"As the months went by," she writes, "I met more dogs and handlers, and learned about the lives they saved, and saw the bonds they forged. I saw that, despite the less-than-ideal work conditions, these dogs have something a lot of pampered dog don't: a purpose, something meaningful in their lives."

The stories Goodavage shares are often riveting: dogs and their handlers facing ridiculous danger in Afghanistan especially, where the dogs are vital in the search for the IEDs that otherwise would kill or maim soldiers. She makes a solid case for the value of the dogs. In these tight economic times, the military dogs program is in budget danger.

"It costs the DOD (Department of Defense) about $750,000 a year" to run the training course. Some 225 handlers go through the course each year.

"But what is $750,000 when it comes to saving lives? If you have to put a life in terms of dollars, it costs the government $400,000 to $500,000 in death benefits for every soldier, sailor, airman, or marine killed in action. The Defense Department would have been shelling out more money for the lives Patrick saved that day than in costs to run the IASK Course for an entire year."

Patrick was another Malinois, who saved at least three lives in May 2011 when he found an explosive in Helmand Province of Afghanistan. "Patrick's usual style was to get excited, tail wagging hard, sniffing the area with great focus. Then he would sit or lie down in final response. This time, Patrick dispensed with the preliminaries and lay down immediately.

"(Handler Corporal Charles 'Cody') Haliscak figures his dog's last thought was 'Oh, toy!!!' ('That toy was everything to him,' he says.)" Haliscak and two other men were knocked down by the explosion. They survived. Patrick did not.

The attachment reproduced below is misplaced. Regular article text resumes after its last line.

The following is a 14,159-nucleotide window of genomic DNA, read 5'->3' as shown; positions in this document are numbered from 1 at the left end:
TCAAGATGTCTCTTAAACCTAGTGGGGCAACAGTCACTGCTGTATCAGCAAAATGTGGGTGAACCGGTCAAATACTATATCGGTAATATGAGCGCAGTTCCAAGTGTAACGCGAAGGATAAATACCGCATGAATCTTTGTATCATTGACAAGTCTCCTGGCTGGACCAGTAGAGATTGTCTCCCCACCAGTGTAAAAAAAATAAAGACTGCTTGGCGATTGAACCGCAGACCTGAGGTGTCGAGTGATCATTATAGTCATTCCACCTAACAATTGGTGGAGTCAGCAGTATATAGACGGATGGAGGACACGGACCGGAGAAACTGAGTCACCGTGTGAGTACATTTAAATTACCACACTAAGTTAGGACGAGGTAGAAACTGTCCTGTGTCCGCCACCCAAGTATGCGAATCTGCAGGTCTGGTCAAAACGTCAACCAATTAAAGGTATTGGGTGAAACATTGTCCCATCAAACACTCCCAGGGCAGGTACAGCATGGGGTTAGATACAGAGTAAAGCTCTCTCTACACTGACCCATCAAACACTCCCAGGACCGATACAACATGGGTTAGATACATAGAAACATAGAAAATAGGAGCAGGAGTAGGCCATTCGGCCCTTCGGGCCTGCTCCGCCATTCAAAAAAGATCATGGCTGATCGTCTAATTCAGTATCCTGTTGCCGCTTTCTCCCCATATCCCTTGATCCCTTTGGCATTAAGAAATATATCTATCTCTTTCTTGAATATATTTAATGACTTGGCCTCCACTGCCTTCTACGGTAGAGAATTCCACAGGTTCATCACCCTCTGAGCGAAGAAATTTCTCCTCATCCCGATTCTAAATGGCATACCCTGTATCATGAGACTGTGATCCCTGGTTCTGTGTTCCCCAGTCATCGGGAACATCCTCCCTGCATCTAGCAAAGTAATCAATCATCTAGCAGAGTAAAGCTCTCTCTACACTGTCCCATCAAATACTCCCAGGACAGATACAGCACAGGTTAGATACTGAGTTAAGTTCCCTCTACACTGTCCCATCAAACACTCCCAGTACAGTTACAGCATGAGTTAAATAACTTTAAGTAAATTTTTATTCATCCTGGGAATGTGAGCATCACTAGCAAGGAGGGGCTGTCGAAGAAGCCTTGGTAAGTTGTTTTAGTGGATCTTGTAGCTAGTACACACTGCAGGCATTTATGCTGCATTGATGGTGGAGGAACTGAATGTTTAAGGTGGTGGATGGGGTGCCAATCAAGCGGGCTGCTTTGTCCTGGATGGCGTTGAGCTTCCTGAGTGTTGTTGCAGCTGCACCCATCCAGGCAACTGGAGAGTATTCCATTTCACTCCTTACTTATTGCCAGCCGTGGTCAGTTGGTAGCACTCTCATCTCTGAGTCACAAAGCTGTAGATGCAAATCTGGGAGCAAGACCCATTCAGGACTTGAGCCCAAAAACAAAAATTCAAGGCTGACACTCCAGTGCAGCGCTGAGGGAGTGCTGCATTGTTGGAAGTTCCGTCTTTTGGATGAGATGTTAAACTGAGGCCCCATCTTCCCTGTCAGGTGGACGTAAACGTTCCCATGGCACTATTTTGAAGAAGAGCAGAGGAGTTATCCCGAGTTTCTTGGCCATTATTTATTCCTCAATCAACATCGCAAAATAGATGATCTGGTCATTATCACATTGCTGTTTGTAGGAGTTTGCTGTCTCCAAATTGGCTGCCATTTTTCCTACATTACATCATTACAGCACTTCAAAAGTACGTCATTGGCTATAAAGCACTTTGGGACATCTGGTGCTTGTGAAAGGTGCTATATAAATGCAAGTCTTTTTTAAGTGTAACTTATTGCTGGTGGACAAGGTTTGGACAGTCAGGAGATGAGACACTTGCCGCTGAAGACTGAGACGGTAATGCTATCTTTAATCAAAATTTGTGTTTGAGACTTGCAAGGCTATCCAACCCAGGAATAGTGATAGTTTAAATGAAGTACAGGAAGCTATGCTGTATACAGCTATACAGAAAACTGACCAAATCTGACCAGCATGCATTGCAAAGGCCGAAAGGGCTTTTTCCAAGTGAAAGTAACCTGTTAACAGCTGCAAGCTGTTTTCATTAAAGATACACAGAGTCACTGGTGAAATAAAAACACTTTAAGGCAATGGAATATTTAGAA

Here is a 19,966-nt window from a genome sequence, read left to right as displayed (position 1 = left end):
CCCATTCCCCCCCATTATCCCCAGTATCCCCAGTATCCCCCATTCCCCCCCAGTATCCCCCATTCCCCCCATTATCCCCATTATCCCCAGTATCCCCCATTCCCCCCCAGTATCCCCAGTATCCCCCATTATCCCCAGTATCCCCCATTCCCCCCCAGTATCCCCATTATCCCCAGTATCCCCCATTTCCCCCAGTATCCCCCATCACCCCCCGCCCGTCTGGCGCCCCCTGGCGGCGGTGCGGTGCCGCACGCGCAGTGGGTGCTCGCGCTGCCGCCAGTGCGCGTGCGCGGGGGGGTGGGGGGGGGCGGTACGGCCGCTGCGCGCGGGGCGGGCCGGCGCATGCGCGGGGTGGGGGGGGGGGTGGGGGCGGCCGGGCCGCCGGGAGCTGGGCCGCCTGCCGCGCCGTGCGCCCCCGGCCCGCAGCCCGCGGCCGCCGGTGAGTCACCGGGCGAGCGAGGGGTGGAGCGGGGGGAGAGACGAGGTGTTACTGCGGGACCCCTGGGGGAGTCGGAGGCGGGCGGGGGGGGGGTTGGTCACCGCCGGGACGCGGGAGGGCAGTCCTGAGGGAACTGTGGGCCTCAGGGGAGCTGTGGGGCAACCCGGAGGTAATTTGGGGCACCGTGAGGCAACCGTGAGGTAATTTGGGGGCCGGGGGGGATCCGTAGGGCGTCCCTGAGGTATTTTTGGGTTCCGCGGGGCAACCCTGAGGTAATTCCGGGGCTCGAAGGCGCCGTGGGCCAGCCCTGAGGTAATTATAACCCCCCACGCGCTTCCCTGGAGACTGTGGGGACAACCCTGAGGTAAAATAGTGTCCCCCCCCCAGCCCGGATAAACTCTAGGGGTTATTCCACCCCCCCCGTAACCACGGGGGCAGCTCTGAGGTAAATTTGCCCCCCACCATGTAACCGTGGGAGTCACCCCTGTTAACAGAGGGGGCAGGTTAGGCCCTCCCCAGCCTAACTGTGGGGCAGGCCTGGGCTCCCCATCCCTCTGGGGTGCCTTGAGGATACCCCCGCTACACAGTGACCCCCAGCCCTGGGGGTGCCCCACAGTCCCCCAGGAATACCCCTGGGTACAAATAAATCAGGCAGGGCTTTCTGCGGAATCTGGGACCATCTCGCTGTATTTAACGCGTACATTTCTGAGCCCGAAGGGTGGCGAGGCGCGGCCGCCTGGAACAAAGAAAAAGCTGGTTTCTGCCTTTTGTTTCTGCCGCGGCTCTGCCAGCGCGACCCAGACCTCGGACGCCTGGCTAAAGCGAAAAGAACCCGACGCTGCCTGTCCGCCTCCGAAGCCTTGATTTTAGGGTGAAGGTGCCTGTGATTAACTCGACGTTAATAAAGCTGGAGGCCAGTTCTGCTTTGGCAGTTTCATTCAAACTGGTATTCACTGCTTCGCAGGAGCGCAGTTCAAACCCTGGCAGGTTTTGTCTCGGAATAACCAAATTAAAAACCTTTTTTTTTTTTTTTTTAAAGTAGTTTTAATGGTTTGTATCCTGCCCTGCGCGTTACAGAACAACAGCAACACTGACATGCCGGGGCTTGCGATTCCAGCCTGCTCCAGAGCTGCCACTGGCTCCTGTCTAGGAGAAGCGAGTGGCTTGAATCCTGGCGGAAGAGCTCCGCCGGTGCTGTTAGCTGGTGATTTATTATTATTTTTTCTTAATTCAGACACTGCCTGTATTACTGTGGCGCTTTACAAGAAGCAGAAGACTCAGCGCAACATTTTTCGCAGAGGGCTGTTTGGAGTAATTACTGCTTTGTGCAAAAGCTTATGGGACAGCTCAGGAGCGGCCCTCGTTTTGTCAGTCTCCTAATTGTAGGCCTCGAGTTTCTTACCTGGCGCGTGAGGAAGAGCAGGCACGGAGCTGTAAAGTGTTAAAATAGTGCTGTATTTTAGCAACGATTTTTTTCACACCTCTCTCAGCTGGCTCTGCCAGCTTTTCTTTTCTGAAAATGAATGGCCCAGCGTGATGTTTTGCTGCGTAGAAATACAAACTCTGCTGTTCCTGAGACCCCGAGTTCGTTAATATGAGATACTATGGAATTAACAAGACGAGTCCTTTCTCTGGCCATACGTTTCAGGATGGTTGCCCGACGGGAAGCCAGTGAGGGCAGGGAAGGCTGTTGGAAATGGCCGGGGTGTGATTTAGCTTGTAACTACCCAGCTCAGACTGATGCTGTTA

Goodavage details how the United States buys dogs for military use (the Israelis spend more per dog, but they don't need as many), and how they and their handlers are trained.

It's funny, but a good practice, that the potential dog handlers first have to spend several days with a bucket, pretending it's a dog. After they show they can handle a bucket, they get to work with a real dog.

"'Some just get scared when they get to the kennel and have to get the dog out. They feel overwhelmed, especially if the dog is really excited,' says (Technical Sergeant Justin) Marshall. Buckets don't spin in mad circles, and they don't accidently bite you or bark until your eardrums throb. The energy of these dogs can prove too much for these students, and they turn in their leash shortly after being introduced to their dog."

But, for those who hold on to the leash, and serve with their dogs in war, Goodavage provides plenty of examples of the strong bonds that develop between handlers and their dogs.

There are stories and photos of dogs sharing narrow bunk space and ditch space with their handlers, stories of handlers covering their dogs with their own bodies to protect them from incoming fire, stories of dogs that don't sleep, because they stand guard over their sleeping handlers.

Robin Jerstad / "Soldier Dogs"
"A new dog draftee at Lackland wears a bucket around his head after undergoing surgery that will prevent the fatal effects of a syndrome called bloat. The bucket keeps him from interfering with the surgical site."

Maria Goodavage / "Soldier Dogs"
"War hero Fenji needs to wear 'Doggles' to help with an eye problem, but she doesn't much car for them. When she's not working, she tries take them off at every opportunity."

Petty Officer Second Class Paul D. Williams / "Soldier Dogs"
"You don't have to be a big dog to be a soldier dog. Lars J274, a Jack Russell terrier with a Napoleon complex, is the perfect size for sniffing out bombs in submarines."